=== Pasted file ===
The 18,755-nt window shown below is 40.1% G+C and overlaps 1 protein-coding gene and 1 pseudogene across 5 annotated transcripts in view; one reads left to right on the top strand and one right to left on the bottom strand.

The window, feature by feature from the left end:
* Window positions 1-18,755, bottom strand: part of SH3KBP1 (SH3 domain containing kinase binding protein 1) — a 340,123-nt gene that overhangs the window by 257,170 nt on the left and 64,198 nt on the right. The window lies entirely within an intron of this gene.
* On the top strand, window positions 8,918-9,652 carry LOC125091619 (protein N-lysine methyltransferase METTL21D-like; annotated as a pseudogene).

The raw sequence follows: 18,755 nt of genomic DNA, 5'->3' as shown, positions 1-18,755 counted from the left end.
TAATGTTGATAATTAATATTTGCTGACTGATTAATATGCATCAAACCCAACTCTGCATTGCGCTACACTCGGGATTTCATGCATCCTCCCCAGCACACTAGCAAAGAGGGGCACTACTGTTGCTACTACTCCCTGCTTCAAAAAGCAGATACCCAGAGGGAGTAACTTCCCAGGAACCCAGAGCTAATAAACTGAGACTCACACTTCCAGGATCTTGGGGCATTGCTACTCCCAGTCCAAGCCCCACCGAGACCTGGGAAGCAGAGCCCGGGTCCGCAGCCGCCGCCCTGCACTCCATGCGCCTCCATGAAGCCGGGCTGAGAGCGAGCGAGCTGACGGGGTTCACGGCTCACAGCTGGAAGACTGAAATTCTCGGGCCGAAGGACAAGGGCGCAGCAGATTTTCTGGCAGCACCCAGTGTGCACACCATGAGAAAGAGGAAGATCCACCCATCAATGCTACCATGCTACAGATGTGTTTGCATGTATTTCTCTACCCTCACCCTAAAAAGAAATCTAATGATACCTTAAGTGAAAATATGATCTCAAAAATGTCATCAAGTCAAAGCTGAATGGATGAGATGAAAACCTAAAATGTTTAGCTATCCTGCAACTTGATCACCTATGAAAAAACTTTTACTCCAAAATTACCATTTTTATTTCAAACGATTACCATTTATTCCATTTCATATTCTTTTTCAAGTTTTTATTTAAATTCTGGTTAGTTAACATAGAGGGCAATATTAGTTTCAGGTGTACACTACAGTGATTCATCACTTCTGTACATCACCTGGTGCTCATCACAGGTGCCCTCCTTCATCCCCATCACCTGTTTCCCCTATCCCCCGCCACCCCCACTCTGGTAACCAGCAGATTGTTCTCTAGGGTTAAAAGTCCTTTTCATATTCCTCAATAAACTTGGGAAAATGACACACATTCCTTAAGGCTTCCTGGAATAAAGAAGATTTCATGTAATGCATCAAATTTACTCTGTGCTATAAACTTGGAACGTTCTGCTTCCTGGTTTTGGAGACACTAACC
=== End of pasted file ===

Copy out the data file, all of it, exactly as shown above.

The 18,755-nt window shown below is 40.1% G+C and overlaps 1 protein-coding gene and 1 pseudogene across 5 annotated transcripts in view; one reads left to right on the top strand and one right to left on the bottom strand.

The window, feature by feature from the left end:
* Window positions 1-18,755, bottom strand: part of SH3KBP1 (SH3 domain containing kinase binding protein 1) — a 340,123-nt gene that overhangs the window by 257,170 nt on the left and 64,198 nt on the right. The window lies entirely within an intron of this gene.
* On the top strand, window positions 8,918-9,652 carry LOC125091619 (protein N-lysine methyltransferase METTL21D-like; annotated as a pseudogene).

The raw sequence follows: 18,755 nt of genomic DNA, 5'->3' as shown, positions 1-18,755 counted from the left end.
TAATGTTGATAATTAATATTTGCTGACTGATTAATATGCATCAAACCCAACTCTGCATTGCGCTACACTCGGGATTTCATGCATCCTCCCCAGCACACTAGCAAAGAGGGGCACTACTGTTGCTACTACTCCCTGCTTCAAAAAGCAGATACCCAGAGGGAGTAACTTCCCAGGAACCCAGAGCTAATAAACTGAGACTCACACTTCCAGGATCTTGGGGCATTGCTACTCCCAGTCCAAGCCCCACCGAGACCTGGGAAGCAGAGCCCGGGTCCGCAGCCGCCGCCCTGCACTCCATGCGCCTCCATGAAGCCGGGCTGAGAGCGAGCGAGCTGACGGGGTTCACGGCTCACAGCTGGAAGACTGAAATTCTCGGGCCGAAGGACAAGGGCGCAGCAGATTTTCTGGCAGCACCCAGTGTGCACACCATGAGAAAGAGGAAGATCCACCCATCAATGCTACCATGCTACAGATGTGTTTGCATGTATTTCTCTACCCTCACCCTAAAAAGAAATCTAATGATACCTTAAGTGAAAATATGATCTCAAAAATGTCATCAAGTCAAAGCTGAATGGATGAGATGAAAACCTAAAATGTTTAGCTATCCTGCAACTTGATCACCTATGAAAAAACTTTTACTCCAAAATTACCATTTTTATTTCAAACGATTACCATTTATTCCATTTCATATTCTTTTTCAAGTTTTTATTTAAATTCTGGTTAGTTAACATAGAGGGCAATATTAGTTTCAGGTGTACACTACAGTGATTCATCACTTCTGTACATCACCTGGTGCTCATCACAGGTGCCCTCCTTCATCCCCATCACCTGTTTCCCCTATCCCCCGCCACCCCCACTCTGGTAACCAGCAGATTGTTCTCTAGGGTTAAAAGTCCTTTTCATATTCCTCAATAAACTTGGGAAAATGACACACATTCCTTAAGGCTTCCTGGAATAAAGAAGATTTCATGTAATGCATCAAATTTACTCTGTGCTATAAACTTGGAACGTTCTGCTTCCTGGTTTTGGAGACACTAACC